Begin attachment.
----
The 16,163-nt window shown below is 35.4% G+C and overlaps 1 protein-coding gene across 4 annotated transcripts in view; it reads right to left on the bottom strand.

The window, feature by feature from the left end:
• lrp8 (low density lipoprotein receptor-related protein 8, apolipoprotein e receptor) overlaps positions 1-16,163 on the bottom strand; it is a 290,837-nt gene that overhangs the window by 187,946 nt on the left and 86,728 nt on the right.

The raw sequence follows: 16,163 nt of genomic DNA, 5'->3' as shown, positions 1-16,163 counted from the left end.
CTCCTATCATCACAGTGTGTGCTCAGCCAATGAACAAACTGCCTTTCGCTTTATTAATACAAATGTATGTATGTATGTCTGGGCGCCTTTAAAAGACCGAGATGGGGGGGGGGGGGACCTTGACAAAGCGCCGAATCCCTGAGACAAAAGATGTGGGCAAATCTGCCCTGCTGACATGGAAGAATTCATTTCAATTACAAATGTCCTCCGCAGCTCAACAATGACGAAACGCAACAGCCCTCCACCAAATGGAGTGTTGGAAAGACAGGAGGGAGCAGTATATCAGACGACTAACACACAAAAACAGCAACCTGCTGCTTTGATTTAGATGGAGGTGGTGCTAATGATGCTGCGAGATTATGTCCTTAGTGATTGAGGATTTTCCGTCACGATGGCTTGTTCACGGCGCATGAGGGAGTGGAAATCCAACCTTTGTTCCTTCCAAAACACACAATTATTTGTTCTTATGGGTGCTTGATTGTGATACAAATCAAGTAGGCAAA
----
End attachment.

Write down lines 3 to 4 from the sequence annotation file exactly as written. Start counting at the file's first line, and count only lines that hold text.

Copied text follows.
• lrp8 (low density lipoprotein receptor-related protein 8, apolipoprotein e receptor) overlaps positions 1-16,163 on the bottom strand; it is a 290,837-nt gene that overhangs the window by 187,946 nt on the left and 86,728 nt on the right.

The raw sequence follows: 16,163 nt of genomic DNA, 5'->3' as shown, positions 1-16,163 counted from the left end.